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INFOGRAPHIC: How The New Stress Test Will Impact Home Buyer Affordability Across Canada

As of today, it’ll be a bit tougher for new and renewing mortgage borrowers to qualify for their home loan. A higher threshold for the “stress test” has come into effect, requiring borrowers to prove they can carry their mortgage costs at an interest rate of 5.25% or their contract rate plus 2%, whichever is higher. This is a slight increase from the previous threshold of 4.79%. The stricter criteria applies to both insured mortgage borrowers (those who make a down payment smaller than 20% on their home purchase) and uninsured borrowers, who put down 20% or more.

What Does the Stress Test Do?

Simply put, in order to pass the stress test, borrowers must have healthy-enough incomes and debt servicing ratios to indicate they could pay their mortgage payments at the higher interest rate, regardless of the rate they actually get from their lender. For context, current fixed and variable mortgage rates are as low as 1.7% – 2% for a five-year term, so the stress test will tack on at a minimum 3% or higher. This translates to borrowers qualifying for a smaller mortgage amount.

How Will the Stress Test Impact Home Buyers?

However, as borrowers have been stress tested since 2018, the impact of this latest change will be fairly minimal. According to analysis conducted by Zoocasa, a buyer looking to purchase the average-priced home in their city would face a dip in affordability of about 3.8%, with between $14,000 – $47,000 shaved off the amount they’d qualify for. To make up for this difference, the study determined borrowers would need to supplement their incomes between $2,000 – $9,000 in order to qualify for the same size mortgage under the new stress test, depending on the city they’re purchasing in.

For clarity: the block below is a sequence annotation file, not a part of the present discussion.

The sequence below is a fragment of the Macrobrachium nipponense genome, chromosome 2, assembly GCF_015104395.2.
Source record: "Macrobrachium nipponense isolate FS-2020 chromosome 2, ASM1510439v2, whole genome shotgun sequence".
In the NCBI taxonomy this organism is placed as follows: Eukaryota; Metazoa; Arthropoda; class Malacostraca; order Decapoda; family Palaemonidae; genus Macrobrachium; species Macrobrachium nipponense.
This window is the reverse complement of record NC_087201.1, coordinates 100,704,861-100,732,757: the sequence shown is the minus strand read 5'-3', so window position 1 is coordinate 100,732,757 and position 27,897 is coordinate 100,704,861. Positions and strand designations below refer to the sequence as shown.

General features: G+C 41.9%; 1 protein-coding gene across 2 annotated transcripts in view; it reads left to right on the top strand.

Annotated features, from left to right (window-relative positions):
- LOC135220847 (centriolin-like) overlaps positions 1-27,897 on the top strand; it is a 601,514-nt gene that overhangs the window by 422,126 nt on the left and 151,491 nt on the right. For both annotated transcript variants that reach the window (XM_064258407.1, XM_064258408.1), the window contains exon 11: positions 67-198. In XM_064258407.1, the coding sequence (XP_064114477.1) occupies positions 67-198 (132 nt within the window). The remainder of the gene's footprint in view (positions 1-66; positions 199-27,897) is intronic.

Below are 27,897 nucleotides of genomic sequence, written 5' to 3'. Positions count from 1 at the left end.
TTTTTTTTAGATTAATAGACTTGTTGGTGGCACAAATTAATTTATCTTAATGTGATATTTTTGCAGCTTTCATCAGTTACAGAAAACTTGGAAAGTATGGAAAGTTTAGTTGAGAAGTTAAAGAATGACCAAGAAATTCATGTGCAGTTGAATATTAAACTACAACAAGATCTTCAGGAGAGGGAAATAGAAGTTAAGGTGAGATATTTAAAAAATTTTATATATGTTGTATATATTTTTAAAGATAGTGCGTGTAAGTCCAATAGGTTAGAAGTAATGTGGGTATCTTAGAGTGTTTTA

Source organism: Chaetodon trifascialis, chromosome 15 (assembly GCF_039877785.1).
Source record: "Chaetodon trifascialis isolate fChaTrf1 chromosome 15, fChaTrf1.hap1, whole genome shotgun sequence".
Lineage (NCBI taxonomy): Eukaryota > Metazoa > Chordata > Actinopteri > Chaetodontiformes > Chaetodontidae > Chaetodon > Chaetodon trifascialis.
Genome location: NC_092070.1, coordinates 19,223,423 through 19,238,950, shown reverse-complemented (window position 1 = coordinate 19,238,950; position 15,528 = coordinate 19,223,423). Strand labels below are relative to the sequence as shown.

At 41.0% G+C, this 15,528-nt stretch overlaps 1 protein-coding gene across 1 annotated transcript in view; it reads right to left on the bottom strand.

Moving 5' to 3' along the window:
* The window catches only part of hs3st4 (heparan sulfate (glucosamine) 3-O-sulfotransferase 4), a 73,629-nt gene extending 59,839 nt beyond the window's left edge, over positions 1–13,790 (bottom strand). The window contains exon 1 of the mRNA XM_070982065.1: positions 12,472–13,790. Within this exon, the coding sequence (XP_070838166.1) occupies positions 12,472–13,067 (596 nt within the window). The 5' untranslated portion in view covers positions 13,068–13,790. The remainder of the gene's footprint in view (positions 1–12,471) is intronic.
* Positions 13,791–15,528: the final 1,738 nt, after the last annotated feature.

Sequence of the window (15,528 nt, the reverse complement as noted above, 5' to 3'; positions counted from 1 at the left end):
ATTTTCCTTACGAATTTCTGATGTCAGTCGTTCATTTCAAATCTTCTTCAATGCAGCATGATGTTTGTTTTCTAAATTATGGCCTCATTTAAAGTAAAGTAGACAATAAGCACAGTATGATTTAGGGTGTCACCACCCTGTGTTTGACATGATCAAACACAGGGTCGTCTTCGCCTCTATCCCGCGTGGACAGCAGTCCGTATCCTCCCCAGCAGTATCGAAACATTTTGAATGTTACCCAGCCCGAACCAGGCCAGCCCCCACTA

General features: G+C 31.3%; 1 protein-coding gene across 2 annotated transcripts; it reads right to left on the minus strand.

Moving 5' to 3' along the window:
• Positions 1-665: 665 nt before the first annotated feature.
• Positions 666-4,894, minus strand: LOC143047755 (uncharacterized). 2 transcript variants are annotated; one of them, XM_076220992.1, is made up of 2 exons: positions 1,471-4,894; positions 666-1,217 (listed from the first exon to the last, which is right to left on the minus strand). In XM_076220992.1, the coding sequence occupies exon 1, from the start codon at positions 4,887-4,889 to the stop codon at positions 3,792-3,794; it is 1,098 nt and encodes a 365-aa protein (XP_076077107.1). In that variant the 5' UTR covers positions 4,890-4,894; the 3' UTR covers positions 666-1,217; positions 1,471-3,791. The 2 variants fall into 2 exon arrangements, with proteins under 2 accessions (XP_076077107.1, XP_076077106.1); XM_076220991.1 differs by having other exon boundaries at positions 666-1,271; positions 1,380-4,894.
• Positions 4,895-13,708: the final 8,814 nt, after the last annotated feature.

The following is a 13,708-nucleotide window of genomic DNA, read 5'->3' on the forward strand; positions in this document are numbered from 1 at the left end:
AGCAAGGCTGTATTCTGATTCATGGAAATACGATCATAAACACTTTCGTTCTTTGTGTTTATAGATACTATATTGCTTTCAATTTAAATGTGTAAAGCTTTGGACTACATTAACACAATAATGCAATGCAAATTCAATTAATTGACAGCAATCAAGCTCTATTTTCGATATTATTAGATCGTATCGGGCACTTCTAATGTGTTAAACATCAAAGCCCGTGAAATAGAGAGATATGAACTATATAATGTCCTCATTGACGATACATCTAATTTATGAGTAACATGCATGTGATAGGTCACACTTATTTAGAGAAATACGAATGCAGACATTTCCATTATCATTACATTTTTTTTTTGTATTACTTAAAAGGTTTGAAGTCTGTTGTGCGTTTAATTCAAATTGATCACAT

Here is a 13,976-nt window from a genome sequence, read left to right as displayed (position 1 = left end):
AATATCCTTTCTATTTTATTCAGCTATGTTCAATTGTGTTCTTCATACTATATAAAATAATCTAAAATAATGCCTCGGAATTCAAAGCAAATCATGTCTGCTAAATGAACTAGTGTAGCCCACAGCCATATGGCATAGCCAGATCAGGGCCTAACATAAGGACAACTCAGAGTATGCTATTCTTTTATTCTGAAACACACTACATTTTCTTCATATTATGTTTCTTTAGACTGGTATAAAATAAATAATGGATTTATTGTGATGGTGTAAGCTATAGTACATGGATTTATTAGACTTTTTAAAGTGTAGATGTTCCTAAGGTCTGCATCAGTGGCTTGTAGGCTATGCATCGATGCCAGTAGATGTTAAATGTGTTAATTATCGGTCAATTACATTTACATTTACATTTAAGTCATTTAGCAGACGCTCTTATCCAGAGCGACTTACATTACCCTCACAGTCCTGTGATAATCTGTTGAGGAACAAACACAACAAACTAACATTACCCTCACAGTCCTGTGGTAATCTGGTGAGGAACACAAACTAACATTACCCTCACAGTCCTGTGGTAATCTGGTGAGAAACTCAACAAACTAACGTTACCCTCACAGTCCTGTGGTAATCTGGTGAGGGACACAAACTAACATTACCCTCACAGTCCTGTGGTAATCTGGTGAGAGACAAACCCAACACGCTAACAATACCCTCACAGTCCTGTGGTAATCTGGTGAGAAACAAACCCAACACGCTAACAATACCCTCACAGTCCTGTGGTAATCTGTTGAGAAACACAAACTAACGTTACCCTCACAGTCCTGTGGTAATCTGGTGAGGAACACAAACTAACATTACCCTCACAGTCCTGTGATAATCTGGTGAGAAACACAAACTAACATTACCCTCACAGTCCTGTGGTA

To determine these differences, Zoocasa calculated the income required to qualify for a mortgage large enough to purchase the average-priced home in 11 cities across Canada at both a mortgage rate of 4.79%, and then at 5.25%. It was assumed home buyers had no additional debt, were making a 20% down payment, and were amortizing their mortgage over 30 years.

Borrowers would see the largest dollar amount slashed from their qualification in Greater Vancouver, where the average home price was $1,211,223 in April; they’d receive $47,170 less on their mortgage, and would need to supplement their income by $9,000 to qualify for the same sized mortgage post stress test.

Next was Greater Toronto, where qualification would be reduced by $42,475 on the average home price of $1,090,992, resulting in a requirement of $8,000 in additional income.

The buyers least impacted by the stress test were found in Saskatoon and Winnipeg, where average home prices are $347,616 and $353,377, respectively. Qualification amounts in each would be reduced by $13,661 and $13,875, requiring an income increase of $2,000 to qualify for the same size mortgage.

Check out the infographic below to see how the stress test impacts average home buyers across Canada:

Why Is the Stress Test Being Increased?